Law Society Interventions Again

Profession:Herbert Smith
 
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The recent judgment of HHJ Behrens QC in Wright & Others v Law Society [2002] unreported, 4 September 2002, considered whether the intervention powers conferred upon the Law Society (the Society) under the Solicitors Act 1974 were compliant with Article 1 of the First Protocol to the European Convention on Human Rights. Article 1 of the First Protocol establishes the right to the peaceful enjoyment of one's possessions, subject to the public interest and conditions provided for by law and international law. This issue was the subject of a judgment earlier this year in Holder v Law Society [2002] EWHC 1559, considered in our earlier e-bulletin dated 16 August 2002. However, the Judge in Wright took a different approach to this issue to that of the Judge in Holder.

Background

On 23 August 2002 the Society resolved to intervene in the practice of a firm, of whom the Applicants were current partners, on the grounds that there were breaches of the Solicitors Accounts Rules and the Society had reason to suspect dishonesty on the part of the Applicants. On 27 August 2002 the Society gave notice of this resolution to the Applicants. At the same time the Applicants' bank accounts were frozen. The Applicants applied to Court to prevent the intervention taking place.

Application of the Human Rights Act

One of the grounds relied upon by the Applicants was that the Society's decision to intervene infringed their right to peaceful enjoyment of possessions under Article 1 of the First Protocol. This was on the basis that a full intervention would have an immediate and irreversible adverse effect on the Applicants' practice, the Applicants would be unable to practise in the immediate future, and their careers may well be ruined.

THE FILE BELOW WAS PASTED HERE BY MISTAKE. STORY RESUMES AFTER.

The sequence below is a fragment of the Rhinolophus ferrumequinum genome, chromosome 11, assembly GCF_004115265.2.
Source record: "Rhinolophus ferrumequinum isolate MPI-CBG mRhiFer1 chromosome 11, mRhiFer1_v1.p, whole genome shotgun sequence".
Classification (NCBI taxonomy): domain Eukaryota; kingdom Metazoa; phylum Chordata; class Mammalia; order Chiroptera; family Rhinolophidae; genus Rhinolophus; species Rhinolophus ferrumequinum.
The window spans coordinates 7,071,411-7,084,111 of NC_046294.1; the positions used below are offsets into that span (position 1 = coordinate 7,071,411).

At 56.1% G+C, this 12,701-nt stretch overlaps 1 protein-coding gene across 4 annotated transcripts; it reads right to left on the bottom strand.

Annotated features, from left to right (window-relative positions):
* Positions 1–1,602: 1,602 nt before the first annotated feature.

The Applicants placed considerable reliance on Holder, where the Judge had said that he could not conclude that there was no real prospect of the solicitor establishing at trial that the effect of the exercise of the Society's statutory intervention powers in that case was so draconian that it amounted to an interference with his rights under Article 1 of the First Protocol.

In Wright, the Society accepted that the effect of the intervention was draconian but contended that it was necessary in the public interest that the intervention should continue unless and until a High Court Judge ordered it to be withdrawn.

HHJ Behrens QC was prepared to assume (without deciding) that the effect of an intervention was to deprive the...

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